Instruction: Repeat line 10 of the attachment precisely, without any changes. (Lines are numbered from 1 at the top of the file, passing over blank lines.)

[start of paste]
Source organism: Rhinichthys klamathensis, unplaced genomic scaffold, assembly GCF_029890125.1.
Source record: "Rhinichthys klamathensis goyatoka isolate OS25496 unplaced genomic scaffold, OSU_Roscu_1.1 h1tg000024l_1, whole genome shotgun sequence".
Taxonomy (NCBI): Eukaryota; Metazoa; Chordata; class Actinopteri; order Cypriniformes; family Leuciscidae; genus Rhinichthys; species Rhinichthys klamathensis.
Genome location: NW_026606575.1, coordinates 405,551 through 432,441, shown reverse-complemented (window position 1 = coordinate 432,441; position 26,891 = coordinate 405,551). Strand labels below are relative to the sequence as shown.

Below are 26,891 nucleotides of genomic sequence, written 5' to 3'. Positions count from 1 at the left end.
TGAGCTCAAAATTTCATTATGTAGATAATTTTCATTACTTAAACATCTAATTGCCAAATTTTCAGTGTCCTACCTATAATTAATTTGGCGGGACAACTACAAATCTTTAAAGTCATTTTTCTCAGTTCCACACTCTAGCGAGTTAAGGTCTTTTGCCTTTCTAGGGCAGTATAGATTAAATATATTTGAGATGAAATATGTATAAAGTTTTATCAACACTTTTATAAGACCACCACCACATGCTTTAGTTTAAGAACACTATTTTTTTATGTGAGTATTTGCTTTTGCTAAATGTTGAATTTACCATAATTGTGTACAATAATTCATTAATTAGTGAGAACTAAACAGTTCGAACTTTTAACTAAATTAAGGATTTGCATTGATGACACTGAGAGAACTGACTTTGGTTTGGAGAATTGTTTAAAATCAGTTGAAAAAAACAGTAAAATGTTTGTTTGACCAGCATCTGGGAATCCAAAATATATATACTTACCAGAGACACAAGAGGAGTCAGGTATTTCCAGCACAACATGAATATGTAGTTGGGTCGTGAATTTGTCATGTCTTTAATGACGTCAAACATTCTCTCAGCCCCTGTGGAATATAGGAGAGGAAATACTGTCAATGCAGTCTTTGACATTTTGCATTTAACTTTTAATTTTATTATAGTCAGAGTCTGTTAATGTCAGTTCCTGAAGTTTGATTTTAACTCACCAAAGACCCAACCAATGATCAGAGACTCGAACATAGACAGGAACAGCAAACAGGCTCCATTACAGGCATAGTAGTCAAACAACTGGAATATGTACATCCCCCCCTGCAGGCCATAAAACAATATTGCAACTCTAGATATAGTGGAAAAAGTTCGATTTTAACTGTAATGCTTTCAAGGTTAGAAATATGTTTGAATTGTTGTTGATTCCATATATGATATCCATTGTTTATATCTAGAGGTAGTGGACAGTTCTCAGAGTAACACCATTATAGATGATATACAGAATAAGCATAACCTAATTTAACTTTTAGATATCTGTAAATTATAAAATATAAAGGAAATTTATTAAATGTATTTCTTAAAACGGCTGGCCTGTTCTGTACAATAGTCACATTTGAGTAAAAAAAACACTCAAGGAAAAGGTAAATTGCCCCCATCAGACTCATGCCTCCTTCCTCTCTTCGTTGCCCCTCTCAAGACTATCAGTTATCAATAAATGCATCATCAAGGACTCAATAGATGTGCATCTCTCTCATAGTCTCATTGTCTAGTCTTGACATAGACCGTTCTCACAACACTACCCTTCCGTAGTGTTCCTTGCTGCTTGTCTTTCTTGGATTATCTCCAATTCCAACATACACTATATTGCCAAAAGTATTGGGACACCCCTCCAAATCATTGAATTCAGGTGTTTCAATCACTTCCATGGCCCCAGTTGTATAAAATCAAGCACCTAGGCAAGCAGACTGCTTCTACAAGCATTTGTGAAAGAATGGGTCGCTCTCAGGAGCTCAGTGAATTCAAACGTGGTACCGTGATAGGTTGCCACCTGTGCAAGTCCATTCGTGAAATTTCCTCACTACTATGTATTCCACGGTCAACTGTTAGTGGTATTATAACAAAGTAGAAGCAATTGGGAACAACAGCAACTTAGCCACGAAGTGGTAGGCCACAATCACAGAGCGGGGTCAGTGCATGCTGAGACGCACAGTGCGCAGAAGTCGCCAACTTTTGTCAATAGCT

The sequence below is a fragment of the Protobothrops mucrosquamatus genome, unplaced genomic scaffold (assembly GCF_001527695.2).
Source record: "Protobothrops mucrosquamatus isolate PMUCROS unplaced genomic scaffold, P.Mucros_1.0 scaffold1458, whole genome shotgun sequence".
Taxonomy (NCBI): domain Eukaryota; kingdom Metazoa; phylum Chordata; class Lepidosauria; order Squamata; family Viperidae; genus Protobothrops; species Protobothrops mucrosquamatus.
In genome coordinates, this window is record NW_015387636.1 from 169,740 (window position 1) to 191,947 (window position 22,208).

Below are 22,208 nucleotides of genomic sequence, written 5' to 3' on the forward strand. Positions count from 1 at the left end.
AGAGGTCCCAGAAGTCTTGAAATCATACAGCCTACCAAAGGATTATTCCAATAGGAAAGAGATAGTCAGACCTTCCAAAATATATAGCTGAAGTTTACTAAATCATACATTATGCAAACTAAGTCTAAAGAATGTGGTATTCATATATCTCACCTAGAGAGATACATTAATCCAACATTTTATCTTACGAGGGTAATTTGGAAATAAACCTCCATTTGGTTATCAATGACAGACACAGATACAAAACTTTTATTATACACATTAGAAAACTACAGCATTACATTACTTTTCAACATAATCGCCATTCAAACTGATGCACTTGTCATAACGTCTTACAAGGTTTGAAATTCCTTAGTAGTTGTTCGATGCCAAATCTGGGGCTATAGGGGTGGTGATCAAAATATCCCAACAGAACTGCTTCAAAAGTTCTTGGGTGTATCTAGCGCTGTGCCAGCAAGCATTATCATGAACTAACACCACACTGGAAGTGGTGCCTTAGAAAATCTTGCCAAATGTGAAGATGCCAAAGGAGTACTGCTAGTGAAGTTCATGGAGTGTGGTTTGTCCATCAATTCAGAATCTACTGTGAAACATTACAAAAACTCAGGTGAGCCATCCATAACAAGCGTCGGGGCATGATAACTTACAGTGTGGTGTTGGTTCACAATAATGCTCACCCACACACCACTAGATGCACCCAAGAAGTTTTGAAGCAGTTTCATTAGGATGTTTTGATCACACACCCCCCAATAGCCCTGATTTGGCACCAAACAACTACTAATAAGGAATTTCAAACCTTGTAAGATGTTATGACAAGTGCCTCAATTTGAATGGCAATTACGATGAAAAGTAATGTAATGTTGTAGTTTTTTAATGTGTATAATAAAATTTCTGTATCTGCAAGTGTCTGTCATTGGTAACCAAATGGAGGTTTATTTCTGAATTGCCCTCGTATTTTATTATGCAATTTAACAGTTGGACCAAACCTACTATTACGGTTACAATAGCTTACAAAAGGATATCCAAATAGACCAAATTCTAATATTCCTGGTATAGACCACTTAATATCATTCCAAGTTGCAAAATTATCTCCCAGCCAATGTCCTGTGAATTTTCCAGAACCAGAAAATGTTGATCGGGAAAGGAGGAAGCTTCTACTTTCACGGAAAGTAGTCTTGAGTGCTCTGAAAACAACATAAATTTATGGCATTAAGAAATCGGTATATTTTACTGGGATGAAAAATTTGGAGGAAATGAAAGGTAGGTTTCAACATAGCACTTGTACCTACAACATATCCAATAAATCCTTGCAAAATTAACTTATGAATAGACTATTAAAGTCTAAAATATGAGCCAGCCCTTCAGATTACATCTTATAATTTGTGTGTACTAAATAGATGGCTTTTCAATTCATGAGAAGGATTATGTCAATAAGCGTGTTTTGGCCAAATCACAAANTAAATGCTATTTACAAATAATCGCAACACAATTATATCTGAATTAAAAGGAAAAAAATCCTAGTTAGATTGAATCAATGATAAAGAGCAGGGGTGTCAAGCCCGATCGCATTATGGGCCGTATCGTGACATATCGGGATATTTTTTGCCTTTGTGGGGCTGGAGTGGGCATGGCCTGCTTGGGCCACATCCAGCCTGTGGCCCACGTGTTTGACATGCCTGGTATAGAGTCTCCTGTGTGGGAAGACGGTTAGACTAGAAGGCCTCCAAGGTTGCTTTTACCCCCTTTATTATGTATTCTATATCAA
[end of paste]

In genome coordinates, this window is record NW_015387636.1 from 169,740 (window position 1) to 191,947 (window position 22,208).